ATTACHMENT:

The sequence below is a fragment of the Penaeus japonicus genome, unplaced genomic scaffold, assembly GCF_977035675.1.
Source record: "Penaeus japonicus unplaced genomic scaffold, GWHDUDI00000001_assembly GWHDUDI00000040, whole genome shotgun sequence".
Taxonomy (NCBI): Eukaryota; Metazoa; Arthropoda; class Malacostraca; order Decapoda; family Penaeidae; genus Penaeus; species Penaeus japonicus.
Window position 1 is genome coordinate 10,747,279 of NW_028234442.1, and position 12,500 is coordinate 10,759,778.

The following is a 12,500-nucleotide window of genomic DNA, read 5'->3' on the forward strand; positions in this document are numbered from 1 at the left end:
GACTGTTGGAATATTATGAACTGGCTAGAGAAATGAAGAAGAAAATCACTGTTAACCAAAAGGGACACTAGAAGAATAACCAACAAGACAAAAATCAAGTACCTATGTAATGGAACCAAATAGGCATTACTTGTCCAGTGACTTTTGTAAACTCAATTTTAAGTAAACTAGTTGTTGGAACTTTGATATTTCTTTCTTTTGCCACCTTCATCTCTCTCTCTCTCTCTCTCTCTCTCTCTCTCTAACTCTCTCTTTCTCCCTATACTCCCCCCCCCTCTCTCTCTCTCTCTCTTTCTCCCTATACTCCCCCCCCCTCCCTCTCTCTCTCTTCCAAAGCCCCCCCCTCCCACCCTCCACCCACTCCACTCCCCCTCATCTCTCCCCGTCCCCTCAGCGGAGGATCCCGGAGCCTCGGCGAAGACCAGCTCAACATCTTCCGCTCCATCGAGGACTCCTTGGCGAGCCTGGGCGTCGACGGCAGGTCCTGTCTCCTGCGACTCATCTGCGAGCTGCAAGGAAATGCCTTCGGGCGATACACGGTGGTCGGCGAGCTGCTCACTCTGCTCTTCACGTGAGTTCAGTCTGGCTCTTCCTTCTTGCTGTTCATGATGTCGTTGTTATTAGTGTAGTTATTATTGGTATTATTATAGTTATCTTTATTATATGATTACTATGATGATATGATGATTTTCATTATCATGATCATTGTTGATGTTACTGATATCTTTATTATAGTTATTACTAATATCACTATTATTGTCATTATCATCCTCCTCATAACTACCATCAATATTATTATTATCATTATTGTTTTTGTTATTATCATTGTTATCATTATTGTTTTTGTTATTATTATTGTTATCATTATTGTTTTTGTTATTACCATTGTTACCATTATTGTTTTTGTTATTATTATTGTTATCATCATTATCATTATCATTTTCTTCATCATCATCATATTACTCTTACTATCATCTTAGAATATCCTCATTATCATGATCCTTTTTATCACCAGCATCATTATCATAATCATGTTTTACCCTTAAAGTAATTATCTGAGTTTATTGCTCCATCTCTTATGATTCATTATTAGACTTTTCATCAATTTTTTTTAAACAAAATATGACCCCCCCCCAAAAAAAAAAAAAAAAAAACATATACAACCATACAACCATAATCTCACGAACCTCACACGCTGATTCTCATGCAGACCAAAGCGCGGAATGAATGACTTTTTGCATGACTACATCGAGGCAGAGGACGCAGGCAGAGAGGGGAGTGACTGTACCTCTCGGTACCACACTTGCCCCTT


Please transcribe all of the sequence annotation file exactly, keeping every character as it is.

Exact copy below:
The sequence below is a fragment of the Penaeus japonicus genome, unplaced genomic scaffold, assembly GCF_977035675.1.
Source record: "Penaeus japonicus unplaced genomic scaffold, GWHDUDI00000001_assembly GWHDUDI00000040, whole genome shotgun sequence".
Taxonomy (NCBI): Eukaryota; Metazoa; Arthropoda; class Malacostraca; order Decapoda; family Penaeidae; genus Penaeus; species Penaeus japonicus.
Window position 1 is genome coordinate 10,747,279 of NW_028234442.1, and position 12,500 is coordinate 10,759,778.

The following is a 12,500-nucleotide window of genomic DNA, read 5'->3' on the forward strand; positions in this document are numbered from 1 at the left end:
GACTGTTGGAATATTATGAACTGGCTAGAGAAATGAAGAAGAAAATCACTGTTAACCAAAAGGGACACTAGAAGAATAACCAACAAGACAAAAATCAAGTACCTATGTAATGGAACCAAATAGGCATTACTTGTCCAGTGACTTTTGTAAACTCAATTTTAAGTAAACTAGTTGTTGGAACTTTGATATTTCTTTCTTTTGCCACCTTCATCTCTCTCTCTCTCTCTCTCTCTCTCTCTCTCTAACTCTCTCTTTCTCCCTATACTCCCCCCCCCTCTCTCTCTCTCTCTCTTTCTCCCTATACTCCCCCCCCCTCCCTCTCTCTCTCTTCCAAAGCCCCCCCCTCCCACCCTCCACCCACTCCACTCCCCCTCATCTCTCCCCGTCCCCTCAGCGGAGGATCCCGGAGCCTCGGCGAAGACCAGCTCAACATCTTCCGCTCCATCGAGGACTCCTTGGCGAGCCTGGGCGTCGACGGCAGGTCCTGTCTCCTGCGACTCATCTGCGAGCTGCAAGGAAATGCCTTCGGGCGATACACGGTGGTCGGCGAGCTGCTCACTCTGCTCTTCACGTGAGTTCAGTCTGGCTCTTCCTTCTTGCTGTTCATGATGTCGTTGTTATTAGTGTAGTTATTATTGGTATTATTATAGTTATCTTTATTATATGATTACTATGATGATATGATGATTTTCATTATCATGATCATTGTTGATGTTACTGATATCTTTATTATAGTTATTACTAATATCACTATTATTGTCATTATCATCCTCCTCATAACTACCATCAATATTATTATTATCATTATTGTTTTTGTTATTATCATTGTTATCATTATTGTTTTTGTTATTATTATTGTTATCATTATTGTTTTTGTTATTACCATTGTTACCATTATTGTTTTTGTTATTATTATTGTTATCATCATTATCATTATCATTTTCTTCATCATCATCATATTACTCTTACTATCATCTTAGAATATCCTCATTATCATGATCCTTTTTATCACCAGCATCATTATCATAATCATGTTTTACCCTTAAAGTAATTATCTGAGTTTATTGCTCCATCTCTTATGATTCATTATTAGACTTTTCATCAATTTTTTTTAAACAAAATATGACCCCCCCCCAAAAAAAAAAAAAAAAAAACATATACAACCATACAACCATAATCTCACGAACCTCACACGCTGATTCTCATGCAGACCAAAGCGCGGAATGAATGACTTTTTGCATGACTACATCGAGGCAGAGGACGCAGGCAGAGAGGGGAGTGACTGTACCTCTCGGTACCACACTTGCCCCTT